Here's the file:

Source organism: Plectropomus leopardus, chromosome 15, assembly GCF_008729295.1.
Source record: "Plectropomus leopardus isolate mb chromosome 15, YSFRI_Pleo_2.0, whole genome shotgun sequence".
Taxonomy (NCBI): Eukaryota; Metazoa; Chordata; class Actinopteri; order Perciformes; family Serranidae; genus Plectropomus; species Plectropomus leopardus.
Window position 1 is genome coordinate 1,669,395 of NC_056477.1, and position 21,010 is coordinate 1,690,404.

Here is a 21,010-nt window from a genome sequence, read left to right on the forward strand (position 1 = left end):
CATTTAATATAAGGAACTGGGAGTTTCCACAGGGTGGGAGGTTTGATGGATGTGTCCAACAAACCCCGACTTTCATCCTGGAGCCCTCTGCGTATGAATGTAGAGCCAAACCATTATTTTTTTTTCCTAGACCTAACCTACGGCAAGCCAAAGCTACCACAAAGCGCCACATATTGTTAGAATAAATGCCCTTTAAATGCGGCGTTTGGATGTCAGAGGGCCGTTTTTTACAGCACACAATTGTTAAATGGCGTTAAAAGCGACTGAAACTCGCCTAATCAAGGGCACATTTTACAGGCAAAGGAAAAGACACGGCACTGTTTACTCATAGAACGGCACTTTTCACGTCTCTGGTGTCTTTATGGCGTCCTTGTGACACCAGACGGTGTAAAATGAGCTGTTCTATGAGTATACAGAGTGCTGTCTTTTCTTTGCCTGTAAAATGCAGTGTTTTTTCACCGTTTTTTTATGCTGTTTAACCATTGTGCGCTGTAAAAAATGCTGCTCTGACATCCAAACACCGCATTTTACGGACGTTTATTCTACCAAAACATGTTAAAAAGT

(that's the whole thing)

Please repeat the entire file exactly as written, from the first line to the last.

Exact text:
Source organism: Plectropomus leopardus, chromosome 15, assembly GCF_008729295.1.
Source record: "Plectropomus leopardus isolate mb chromosome 15, YSFRI_Pleo_2.0, whole genome shotgun sequence".
Taxonomy (NCBI): Eukaryota; Metazoa; Chordata; class Actinopteri; order Perciformes; family Serranidae; genus Plectropomus; species Plectropomus leopardus.
Window position 1 is genome coordinate 1,669,395 of NC_056477.1, and position 21,010 is coordinate 1,690,404.

Here is a 21,010-nt window from a genome sequence, read left to right on the forward strand (position 1 = left end):
CATTTAATATAAGGAACTGGGAGTTTCCACAGGGTGGGAGGTTTGATGGATGTGTCCAACAAACCCCGACTTTCATCCTGGAGCCCTCTGCGTATGAATGTAGAGCCAAACCATTATTTTTTTTTCCTAGACCTAACCTACGGCAAGCCAAAGCTACCACAAAGCGCCACATATTGTTAGAATAAATGCCCTTTAAATGCGGCGTTTGGATGTCAGAGGGCCGTTTTTTACAGCACACAATTGTTAAATGGCGTTAAAAGCGACTGAAACTCGCCTAATCAAGGGCACATTTTACAGGCAAAGGAAAAGACACGGCACTGTTTACTCATAGAACGGCACTTTTCACGTCTCTGGTGTCTTTATGGCGTCCTTGTGACACCAGACGGTGTAAAATGAGCTGTTCTATGAGTATACAGAGTGCTGTCTTTTCTTTGCCTGTAAAATGCAGTGTTTTTTCACCGTTTTTTTATGCTGTTTAACCATTGTGCGCTGTAAAAAATGCTGCTCTGACATCCAAACACCGCATTTTACGGACGTTTATTCTACCAAAACATGTTAAAAAGT